O.F. White Store, mill in Siam community go on the auction block

Published 9:08 am Monday, June 22, 2015

Star Photo/Ashley Rader The O.F. White Store was a fixture for many families in the Siam community for decades.

Star Photo/Ashley Rader
The O.F. White Store was a fixture for many families in the Siam community for decades.

Pieces of local history will go up for auction next weekend when the merchandise and belongings left behind in the O.F. White Store, mill and related properties will be available to the public.
The business, originally owned by O.F. White, and then his daughter and son-in-law Nelle and Eston Treadway, was a fixture in the Siam community for generations.
“This is history,” auctioneer David Collins said, walking through the shuttered store.
Inside the store, old displays sit empty while boxes and crates of old merchandise line the shelves and counter tops. Old customer records can still be found in filing racks and drawers. Some of the merchandise still has price tags and remains boxed in its original packing materials from the 1950s or 1960s.
The store and mill, located at 2297 Siam Road, were once a busy, vital business in Carter County. The store offered all the products families would need, provided at-home deliveries and let customers pay on time to allow them to sell their crops. The same families could take their grains to the mill to be processed and could buy other supplies such as coal from White.
“Stores like this were the Wal-Mart for the community,” Collins said. “This is where people would go for anything they needed. They would come to get what they needed, and they would spend some time talking with their neighbors and catching up on the daily gossip. People do not understand what it meant to the community at the time. It delivered groceries, sold coal and seed and ran feed for farmers.”
White opened his store in the 1920s. It was originally located near the old Misty Waters bait store where the railroad trestle crossed the river, Collins said. He added the old red store building still stands in that spot.
“He wanted to expand and that’s when he moved it here,” Collins said.
White strived to meet all the needs of the community, he said.
“You name it, if you needed it, he had it and if he didn’t he would get it for you,” Collins said.
Phil Nave recalled White as a shrewd businessman.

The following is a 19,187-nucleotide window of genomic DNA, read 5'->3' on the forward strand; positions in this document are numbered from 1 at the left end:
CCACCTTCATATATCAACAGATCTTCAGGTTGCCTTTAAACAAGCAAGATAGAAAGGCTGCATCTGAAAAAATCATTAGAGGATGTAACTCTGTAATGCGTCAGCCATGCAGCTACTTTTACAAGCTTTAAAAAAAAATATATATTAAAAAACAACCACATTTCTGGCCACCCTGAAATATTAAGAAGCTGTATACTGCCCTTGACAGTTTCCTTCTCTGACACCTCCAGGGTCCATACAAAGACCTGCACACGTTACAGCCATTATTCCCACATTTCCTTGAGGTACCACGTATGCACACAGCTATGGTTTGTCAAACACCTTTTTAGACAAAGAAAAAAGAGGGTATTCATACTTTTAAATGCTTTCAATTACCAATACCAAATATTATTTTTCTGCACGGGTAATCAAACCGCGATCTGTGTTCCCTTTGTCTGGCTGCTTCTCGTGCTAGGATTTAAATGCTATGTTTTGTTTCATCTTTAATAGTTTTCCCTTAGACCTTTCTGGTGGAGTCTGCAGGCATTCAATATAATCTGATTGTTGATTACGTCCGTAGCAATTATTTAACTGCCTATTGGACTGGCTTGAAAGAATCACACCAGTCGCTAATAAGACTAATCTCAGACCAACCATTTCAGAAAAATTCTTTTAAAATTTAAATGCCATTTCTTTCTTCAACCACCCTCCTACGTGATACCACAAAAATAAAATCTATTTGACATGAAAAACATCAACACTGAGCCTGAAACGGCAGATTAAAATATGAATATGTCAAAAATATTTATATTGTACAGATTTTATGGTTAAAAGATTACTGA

“O.F. had a good head on his shoulders,” Nave said. “He was a businessman all the way. O.F. was one of the most upstanding men in the community.”
After White passed away in 1959, his daughter continued to run the business for years.
“Nelle continued on the family legacy after her father passed away,” Collins said. “She and her husband kept it going.”
It was only after the couple passed away that the store shut down and sat empty.
“It just couldn’t compete with the big box stores that started to come around,” Collins said.
After years of not being used, the property was put up for an estate auction, with the personal belongings being sold first. Now is the opportunity to help share the history of the store, Collins said.
“Being from the Siam community, I spent a lifetime of visiting the store and the owners Eston and Nelle Treadway,” he said. “I remember many times on a cold winter day going to the store, with my dad, and being set up on the counter and Eston would come by, and grab my knee. I believe he did that just to see how many shapes my body would bend as he knew that was a ticklish spot for me. Growing up I frequently rode my pony down to the store to get a cold drink and to listen to the older men in the community solve the world’s problems. As a child, we would spend hours, along with other farmers in the community, waiting in line to get our corn ground for feed. At one time, this was truly a busy place.”
Not only did White run the bustling store, he also had a mill, a coal yard and a working farm with a sawmill that helped the community meet its needs. The barn on the farm had come from old Butler, like many of the buildings in the area, Collins said.
“I think it is important people know what this was, and what it did for the community,” Collins said. “Everyone that comes by has a story about the store. Each time I went to the store, it seemed that I would take a step back in time as nothing has changed on the inside in the past 60 years. It appears that somehow the store has been in a time warp and has reemerged from the past.”
The personal property from inside the Treadway’s home will also be included. This includes many childhood toys, quilts and local memorabilia.
Collins hopes store can once again become a functioning part of the community.
“The property and the owners have been a part of me for my entire life,” he said. “This is a bitter sweet time for me. Although I am very honored to be able to be the auctioneer taking care of selling the estate, it is also sad see such an embedded part of the community become just a faded memory. I hope that someone will be able to purchase the store and maybe put it back into business or turn it into a restaurant.”
The auction for the merchandise and personal belongings will be held Saturday, June 27 at 9 a.m. An auction for the buildings and real estate property will be held at a later date

Subscribe to our free email newsletter

Get the latest news sent to your inbox